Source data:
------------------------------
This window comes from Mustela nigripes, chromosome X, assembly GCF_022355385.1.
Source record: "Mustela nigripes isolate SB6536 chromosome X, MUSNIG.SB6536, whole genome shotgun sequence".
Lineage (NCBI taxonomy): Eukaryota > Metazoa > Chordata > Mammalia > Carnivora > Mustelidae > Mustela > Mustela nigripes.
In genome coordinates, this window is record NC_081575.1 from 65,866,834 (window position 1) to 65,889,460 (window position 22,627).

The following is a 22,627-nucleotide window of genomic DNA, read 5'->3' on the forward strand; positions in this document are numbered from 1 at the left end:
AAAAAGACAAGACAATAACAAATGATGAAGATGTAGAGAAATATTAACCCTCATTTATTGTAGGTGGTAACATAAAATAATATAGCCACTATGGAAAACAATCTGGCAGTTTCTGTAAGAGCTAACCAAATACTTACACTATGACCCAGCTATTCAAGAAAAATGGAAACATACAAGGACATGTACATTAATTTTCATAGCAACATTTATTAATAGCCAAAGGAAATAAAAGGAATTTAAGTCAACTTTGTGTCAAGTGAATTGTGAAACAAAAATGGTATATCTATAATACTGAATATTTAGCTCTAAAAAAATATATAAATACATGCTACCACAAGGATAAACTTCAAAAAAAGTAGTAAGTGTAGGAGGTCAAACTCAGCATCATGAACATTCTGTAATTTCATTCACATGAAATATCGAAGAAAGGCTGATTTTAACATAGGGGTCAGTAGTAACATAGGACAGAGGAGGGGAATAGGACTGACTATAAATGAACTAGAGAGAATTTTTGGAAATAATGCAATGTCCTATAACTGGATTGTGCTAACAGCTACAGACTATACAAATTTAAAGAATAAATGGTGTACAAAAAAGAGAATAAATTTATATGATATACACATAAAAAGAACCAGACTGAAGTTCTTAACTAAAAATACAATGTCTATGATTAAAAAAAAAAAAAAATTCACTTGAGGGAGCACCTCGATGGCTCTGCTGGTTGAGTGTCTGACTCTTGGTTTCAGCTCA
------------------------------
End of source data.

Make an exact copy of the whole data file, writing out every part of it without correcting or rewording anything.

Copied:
This window comes from Mustela nigripes, chromosome X, assembly GCF_022355385.1.
Source record: "Mustela nigripes isolate SB6536 chromosome X, MUSNIG.SB6536, whole genome shotgun sequence".
Lineage (NCBI taxonomy): Eukaryota > Metazoa > Chordata > Mammalia > Carnivora > Mustelidae > Mustela > Mustela nigripes.
In genome coordinates, this window is record NC_081575.1 from 65,866,834 (window position 1) to 65,889,460 (window position 22,627).

The following is a 22,627-nucleotide window of genomic DNA, read 5'->3' on the forward strand; positions in this document are numbered from 1 at the left end:
AAAAAGACAAGACAATAACAAATGATGAAGATGTAGAGAAATATTAACCCTCATTTATTGTAGGTGGTAACATAAAATAATATAGCCACTATGGAAAACAATCTGGCAGTTTCTGTAAGAGCTAACCAAATACTTACACTATGACCCAGCTATTCAAGAAAAATGGAAACATACAAGGACATGTACATTAATTTTCATAGCAACATTTATTAATAGCCAAAGGAAATAAAAGGAATTTAAGTCAACTTTGTGTCAAGTGAATTGTGAAACAAAAATGGTATATCTATAATACTGAATATTTAGCTCTAAAAAAATATATAAATACATGCTACCACAAGGATAAACTTCAAAAAAAGTAGTAAGTGTAGGAGGTCAAACTCAGCATCATGAACATTCTGTAATTTCATTCACATGAAATATCGAAGAAAGGCTGATTTTAACATAGGGGTCAGTAGTAACATAGGACAGAGGAGGGGAATAGGACTGACTATAAATGAACTAGAGAGAATTTTTGGAAATAATGCAATGTCCTATAACTGGATTGTGCTAACAGCTACAGACTATACAAATTTAAAGAATAAATGGTGTACAAAAAAGAGAATAAATTTATATGATATACACATAAAAAGAACCAGACTGAAGTTCTTAACTAAAAATACAATGTCTATGATTAAAAAAAAAAAAAAATTCACTTGAGGGAGCACCTCGATGGCTCTGCTGGTTGAGTGTCTGACTCTTGGTTTCAGCTCA